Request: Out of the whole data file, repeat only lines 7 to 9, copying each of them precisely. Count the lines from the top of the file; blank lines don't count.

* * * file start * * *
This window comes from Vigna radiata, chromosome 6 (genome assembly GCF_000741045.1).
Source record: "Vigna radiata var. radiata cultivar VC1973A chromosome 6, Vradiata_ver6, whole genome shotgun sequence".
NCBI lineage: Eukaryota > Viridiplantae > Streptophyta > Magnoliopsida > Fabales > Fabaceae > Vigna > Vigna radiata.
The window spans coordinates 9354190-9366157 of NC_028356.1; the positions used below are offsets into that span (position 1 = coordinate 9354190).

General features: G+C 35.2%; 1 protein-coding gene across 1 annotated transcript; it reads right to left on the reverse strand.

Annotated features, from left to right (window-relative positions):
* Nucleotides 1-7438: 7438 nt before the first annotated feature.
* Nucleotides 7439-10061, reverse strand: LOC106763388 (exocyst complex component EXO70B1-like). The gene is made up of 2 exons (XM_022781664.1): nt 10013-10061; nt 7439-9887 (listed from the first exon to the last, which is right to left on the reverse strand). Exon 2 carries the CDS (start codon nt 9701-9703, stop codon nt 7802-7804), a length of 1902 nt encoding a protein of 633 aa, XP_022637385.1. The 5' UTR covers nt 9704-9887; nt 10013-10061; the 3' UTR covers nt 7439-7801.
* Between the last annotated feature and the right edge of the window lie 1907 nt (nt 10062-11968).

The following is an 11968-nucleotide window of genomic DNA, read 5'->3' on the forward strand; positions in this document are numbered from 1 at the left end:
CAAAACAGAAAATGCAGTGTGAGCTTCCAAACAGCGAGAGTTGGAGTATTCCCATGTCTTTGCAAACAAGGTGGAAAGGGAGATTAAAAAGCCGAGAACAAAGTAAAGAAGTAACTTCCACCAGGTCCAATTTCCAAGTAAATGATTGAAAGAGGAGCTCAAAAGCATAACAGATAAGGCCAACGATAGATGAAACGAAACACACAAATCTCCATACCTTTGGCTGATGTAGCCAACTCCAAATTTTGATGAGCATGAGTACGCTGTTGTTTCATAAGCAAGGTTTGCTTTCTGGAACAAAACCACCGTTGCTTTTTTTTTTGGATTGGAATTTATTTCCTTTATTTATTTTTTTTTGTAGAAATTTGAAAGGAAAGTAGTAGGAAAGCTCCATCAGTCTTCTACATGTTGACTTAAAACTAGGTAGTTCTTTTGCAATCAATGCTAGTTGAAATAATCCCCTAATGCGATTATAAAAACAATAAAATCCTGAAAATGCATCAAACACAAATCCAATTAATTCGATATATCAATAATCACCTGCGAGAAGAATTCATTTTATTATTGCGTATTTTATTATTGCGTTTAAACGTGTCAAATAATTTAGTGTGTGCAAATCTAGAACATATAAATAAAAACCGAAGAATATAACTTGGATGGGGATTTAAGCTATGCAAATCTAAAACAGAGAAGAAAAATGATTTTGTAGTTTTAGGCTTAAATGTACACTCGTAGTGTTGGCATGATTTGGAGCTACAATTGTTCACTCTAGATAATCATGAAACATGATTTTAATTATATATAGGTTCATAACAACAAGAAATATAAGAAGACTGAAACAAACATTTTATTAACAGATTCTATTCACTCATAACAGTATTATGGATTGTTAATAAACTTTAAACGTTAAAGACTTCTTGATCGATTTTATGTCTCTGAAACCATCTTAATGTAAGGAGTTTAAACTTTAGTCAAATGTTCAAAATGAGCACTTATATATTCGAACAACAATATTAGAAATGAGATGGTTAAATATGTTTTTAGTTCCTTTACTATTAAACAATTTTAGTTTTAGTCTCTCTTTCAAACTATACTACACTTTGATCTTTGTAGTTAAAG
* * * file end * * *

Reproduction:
* Nucleotides 1-7438: 7438 nt before the first annotated feature.
* Nucleotides 7439-10061, reverse strand: LOC106763388 (exocyst complex component EXO70B1-like). The gene is made up of 2 exons (XM_022781664.1): nt 10013-10061; nt 7439-9887 (listed from the first exon to the last, which is right to left on the reverse strand). Exon 2 carries the CDS (start codon nt 9701-9703, stop codon nt 7802-7804), a length of 1902 nt encoding a protein of 633 aa, XP_022637385.1. The 5' UTR covers nt 9704-9887; nt 10013-10061; the 3' UTR covers nt 7439-7801.
* Between the last annotated feature and the right edge of the window lie 1907 nt (nt 10062-11968).